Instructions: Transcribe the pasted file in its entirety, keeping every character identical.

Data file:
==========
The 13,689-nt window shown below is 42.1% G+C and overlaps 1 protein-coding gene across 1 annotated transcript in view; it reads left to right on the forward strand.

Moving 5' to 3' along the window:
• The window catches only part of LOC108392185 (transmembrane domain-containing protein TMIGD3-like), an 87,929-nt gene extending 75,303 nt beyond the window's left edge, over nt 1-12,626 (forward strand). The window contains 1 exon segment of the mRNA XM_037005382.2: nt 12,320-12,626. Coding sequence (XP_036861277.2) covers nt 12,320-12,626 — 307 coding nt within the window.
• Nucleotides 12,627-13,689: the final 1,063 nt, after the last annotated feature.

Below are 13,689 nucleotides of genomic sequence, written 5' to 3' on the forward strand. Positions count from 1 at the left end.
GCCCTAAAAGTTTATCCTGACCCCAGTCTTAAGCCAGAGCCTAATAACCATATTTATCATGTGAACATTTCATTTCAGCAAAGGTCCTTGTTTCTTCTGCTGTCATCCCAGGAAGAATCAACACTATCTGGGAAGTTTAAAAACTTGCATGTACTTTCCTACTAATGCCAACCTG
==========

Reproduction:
The 13,689-nt window shown below is 42.1% G+C and overlaps 1 protein-coding gene across 1 annotated transcript in view; it reads left to right on the forward strand.

Moving 5' to 3' along the window:
• The window catches only part of LOC108392185 (transmembrane domain-containing protein TMIGD3-like), an 87,929-nt gene extending 75,303 nt beyond the window's left edge, over nt 1-12,626 (forward strand). The window contains 1 exon segment of the mRNA XM_037005382.2: nt 12,320-12,626. Coding sequence (XP_036861277.2) covers nt 12,320-12,626 — 307 coding nt within the window.
• Nucleotides 12,627-13,689: the final 1,063 nt, after the last annotated feature.

Below are 13,689 nucleotides of genomic sequence, written 5' to 3' on the forward strand. Positions count from 1 at the left end.
GCCCTAAAAGTTTATCCTGACCCCAGTCTTAAGCCAGAGCCTAATAACCATATTTATCATGTGAACATTTCATTTCAGCAAAGGTCCTTGTTTCTTCTGCTGTCATCCCAGGAAGAATCAACACTATCTGGGAAGTTTAAAAACTTGCATGTACTTTCCTACTAATGCCAACCTG